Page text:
As smartphones and websites make it easier to find information or solve simple problems without customer service interaction, research shows more and more people prefer to do so. By enabling this ability and making channels more conducive to such self-help, companies give their customers (and potential customers) what they want. The following article by Scott Clark appeared in CMSWire and looks at the ways self-service trends are changing customer service.
Do Consumers Prefer Self-Service?
Research from CGS, a global provider of business applications, enterprise learning, and outsourcing services, indicated that consumers would prefer to be able to handle more tasks themselves that are traditionally handled by professionals. Although 61% of consumers said that they threw away a household appliance in the last year instead of fixing it themselves, almost half (42%) indicated that they would be interested in an AR experience in which an expert guided them through the steps to fix an item either via a phone or tablet. 32% said that they would prefer using AR with a representative to assist them instead of taking the item to a store to be repaired. This is indicative that consumers often prefer self-service when provided with the opportunity.
It’s not that customers just want to handle things themselves — what they are really after is convenience and speed. When it comes to customer service, they want solutions to their problems, or answers to their questions — and they do not want to have to put forth much effort in order to do so, nor do they want to spend much time on the task. A study by SuperOffice revealed that 88% of customers want a response from customer service within 60 minutes, while 30% expect a response within 15 minutes. Brands that provide a method for customers to immediately obtain answers to their questions, in real-time, will gain customers that leave feeling satisfied and happy after an almost effortless experience.
The need for speed and convenience is not exclusive to IT and customer service. Research from SOTI indicated that U.S. retail consumers prefer speed and convenience when shopping with limited human interaction. 73% of those polled were in favor of self-service technologies which improve the retail shopping experience and reduce interactions with staff, up 10.6% from last year. Additionally, 76% said that retailers that use more mobile technology (both self-service and used by sales associates) enable a faster shopping experience, up from 67% last year. These stats are not surprising, because as far back as 2017, Harvard Business Review reported that across industries, 81% of all customers attempt to take care of issues themselves before reaching out to a live employee.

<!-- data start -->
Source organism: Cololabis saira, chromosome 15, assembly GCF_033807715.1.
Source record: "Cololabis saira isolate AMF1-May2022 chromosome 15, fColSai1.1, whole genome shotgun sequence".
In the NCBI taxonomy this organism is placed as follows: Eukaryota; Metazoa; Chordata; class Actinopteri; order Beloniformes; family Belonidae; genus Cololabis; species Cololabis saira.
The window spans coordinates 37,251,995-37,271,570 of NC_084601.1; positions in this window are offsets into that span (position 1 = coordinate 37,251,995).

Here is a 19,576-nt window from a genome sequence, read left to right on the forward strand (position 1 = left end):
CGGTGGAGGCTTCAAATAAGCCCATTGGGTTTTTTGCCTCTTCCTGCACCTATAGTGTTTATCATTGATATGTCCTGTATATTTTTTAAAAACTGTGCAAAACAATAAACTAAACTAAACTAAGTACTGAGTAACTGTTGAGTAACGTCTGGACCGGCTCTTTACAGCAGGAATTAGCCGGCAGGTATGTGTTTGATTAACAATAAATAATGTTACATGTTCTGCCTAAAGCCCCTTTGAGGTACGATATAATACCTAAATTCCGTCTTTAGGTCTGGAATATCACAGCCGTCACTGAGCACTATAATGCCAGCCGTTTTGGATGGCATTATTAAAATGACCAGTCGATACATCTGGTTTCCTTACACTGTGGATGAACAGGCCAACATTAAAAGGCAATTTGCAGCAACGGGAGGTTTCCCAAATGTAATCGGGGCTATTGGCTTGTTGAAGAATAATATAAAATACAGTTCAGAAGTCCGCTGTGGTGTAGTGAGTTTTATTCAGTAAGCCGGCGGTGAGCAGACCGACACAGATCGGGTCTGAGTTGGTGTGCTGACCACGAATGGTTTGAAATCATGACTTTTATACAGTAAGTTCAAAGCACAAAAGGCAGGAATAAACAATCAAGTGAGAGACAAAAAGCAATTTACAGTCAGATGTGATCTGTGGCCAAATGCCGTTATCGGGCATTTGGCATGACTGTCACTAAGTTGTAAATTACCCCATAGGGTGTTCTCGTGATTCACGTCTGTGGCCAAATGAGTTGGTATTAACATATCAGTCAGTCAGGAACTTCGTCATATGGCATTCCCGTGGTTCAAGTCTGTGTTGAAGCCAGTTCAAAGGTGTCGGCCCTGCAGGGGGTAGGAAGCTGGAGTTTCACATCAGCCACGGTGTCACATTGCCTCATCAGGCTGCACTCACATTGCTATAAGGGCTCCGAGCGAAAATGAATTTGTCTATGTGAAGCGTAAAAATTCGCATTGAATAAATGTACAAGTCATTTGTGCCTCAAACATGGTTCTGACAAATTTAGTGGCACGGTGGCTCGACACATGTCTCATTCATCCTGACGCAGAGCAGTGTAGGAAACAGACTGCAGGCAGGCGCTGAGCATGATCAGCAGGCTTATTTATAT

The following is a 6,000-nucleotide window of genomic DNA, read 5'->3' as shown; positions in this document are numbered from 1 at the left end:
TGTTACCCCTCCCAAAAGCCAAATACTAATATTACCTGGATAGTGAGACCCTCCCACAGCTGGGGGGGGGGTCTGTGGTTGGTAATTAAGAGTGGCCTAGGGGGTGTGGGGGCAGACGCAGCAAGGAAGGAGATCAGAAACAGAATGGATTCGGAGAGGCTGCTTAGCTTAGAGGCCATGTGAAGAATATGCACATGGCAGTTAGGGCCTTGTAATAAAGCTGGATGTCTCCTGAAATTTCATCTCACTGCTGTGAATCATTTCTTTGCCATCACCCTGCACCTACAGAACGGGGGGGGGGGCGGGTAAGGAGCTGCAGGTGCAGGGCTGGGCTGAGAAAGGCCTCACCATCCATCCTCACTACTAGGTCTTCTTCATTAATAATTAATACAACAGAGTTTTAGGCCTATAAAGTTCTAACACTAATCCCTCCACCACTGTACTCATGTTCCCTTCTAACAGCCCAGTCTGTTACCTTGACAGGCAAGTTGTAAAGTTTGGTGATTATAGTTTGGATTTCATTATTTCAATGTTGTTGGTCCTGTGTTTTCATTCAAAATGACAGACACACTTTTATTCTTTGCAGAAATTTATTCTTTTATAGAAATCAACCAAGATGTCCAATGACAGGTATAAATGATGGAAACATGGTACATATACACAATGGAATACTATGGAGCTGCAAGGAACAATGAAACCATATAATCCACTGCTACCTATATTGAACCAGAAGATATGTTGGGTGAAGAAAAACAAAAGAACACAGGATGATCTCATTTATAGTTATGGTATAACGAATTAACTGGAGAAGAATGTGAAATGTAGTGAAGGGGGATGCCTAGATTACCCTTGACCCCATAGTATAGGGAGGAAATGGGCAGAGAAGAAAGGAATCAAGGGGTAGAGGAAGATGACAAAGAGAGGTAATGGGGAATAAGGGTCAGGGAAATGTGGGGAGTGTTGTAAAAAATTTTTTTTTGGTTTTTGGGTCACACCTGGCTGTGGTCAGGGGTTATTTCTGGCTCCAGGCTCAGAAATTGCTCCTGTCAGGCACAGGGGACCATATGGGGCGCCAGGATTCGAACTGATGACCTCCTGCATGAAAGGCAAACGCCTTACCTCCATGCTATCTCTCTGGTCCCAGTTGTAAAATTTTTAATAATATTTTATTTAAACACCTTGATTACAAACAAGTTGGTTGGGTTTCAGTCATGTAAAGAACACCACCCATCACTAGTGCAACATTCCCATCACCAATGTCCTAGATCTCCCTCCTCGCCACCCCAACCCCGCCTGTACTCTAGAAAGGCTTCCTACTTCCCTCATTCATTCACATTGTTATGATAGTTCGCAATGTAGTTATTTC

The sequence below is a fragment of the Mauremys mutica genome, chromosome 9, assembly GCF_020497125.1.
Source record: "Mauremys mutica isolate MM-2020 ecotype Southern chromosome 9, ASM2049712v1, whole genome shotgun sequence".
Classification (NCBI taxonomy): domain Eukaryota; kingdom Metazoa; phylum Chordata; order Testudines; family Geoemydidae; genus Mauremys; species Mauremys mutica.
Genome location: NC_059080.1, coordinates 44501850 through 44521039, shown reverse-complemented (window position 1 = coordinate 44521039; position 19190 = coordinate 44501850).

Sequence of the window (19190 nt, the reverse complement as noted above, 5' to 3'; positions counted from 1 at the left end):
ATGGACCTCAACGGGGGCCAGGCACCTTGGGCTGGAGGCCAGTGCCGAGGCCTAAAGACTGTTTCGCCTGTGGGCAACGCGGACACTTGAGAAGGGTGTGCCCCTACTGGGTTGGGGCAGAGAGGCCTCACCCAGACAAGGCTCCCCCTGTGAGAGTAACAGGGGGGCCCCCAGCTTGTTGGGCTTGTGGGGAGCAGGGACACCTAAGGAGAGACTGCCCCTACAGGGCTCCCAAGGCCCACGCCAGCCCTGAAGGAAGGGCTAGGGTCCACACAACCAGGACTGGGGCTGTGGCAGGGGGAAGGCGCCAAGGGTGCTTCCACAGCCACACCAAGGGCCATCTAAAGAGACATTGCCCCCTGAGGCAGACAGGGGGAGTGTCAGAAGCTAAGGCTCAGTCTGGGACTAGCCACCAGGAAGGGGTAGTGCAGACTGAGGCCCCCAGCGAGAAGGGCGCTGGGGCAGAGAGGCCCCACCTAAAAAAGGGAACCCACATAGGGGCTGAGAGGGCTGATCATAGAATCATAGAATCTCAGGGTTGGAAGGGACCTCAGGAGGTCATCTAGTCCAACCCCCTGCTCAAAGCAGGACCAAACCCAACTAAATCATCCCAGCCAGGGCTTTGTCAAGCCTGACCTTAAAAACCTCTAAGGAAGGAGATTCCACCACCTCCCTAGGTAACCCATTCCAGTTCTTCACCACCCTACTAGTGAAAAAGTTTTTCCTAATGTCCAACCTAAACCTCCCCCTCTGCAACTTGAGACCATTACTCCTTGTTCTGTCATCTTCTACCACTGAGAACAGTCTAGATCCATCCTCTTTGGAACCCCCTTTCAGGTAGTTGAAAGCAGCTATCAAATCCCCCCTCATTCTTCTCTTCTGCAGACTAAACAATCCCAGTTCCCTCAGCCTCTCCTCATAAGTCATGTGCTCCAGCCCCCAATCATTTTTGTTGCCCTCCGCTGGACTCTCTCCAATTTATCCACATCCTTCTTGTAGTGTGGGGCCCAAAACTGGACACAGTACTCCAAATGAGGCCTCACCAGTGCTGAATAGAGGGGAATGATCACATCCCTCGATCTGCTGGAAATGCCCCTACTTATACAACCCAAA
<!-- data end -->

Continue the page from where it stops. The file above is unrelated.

AI Powered Chatbots
Bill Donlan, EVP Digital Customer Experience at Capgemini North America, shared with CMSWire, that in order to accommodate shifting consumer behaviors, brands across many industries are implementing “next-gen” contact centers that focus on leveraging self-service digital channels. “They can do everything from presenting customers with compelling offers, upselling and cross-selling purchases, building brand loyalty, and offering self-service channels for case and problem management,” said Donlan.
Donlan said that investments are being made in AI-enabled chatbots to support self-service functionality. These chatbots are effectively being used more often to support hybrid and fully automated self-service. “These tools have matured dramatically, and now, combined with knowledge and collaboration tools, can provide an effective means to solve customer queries quickly.”
Wayne Butterfield, director at ISG Automation, a unit of technology research and advisory firm ISG, said that there have always been two types of customers: DIFM (Do it for me) and DIY (Do it yourself). Those who are inclined to be DIYers are those to whom self-service is appealing. “However, with the advancement of chatbots, which offer the experience of being served but generally without human involvement, the scope of self-service is increasing,” said Butterfield.
Along with a traditional Frequently Asked Questions (FAQs) page, more brands are beginning to offer a knowledge base or knowledge repository as a self-serve customer service library where customers can find answers to their questions without having to talk to a live customer service agent. Customers enjoy the satisfaction that comes when they are able to solve their problems by using a knowledge base. In fact, a Forrester survey indicated that customers prefer knowledge bases over all other self-service channels.
The knowledge base/repository should be easily accessible, and it should include the previously mentioned FAQs, self-help articles, video tutorials, documentation, tutorials, and references. When combined with community/collaboration tools, a knowledge base “can lower call center operating costs and improve customer satisfaction as many customers appreciate the ease of use within these channels,” said Donlan.
When creating or designing a knowledge base, brands should begin with the same UX and/or design thinking principles that they have used to craft their website, mobile app, or product — with discoverability at its core. An efficient navigation system, along with solid SEO practices and an effective search function will enhance the usability and value of a knowledge base. Web analytics should be used to evaluate the effectiveness of the knowledge base, along with customer feedback and incoming service tickets that are about issues that are covered in the knowledge base (i.e. if a service ticket comes in that is about something that is covered in the knowledge base, that is indicative that the customer was not able to find the solution themselves, or did not think that it was available).
Mobile-Centric but Still Omnichannel
In 2020, according to a report by Perficient, 68.1% of all global website traffic came from mobile devices — up from 63.3% in 2019. Additionally, research from Statista indicates that 72.7% of all phones in the U.S. are now smartphones. Finally, according to a report from Nextiva and research from Microsoft, 79% of millennials are more inclined to purchase from brands that provide a mobile-responsive customer support portal.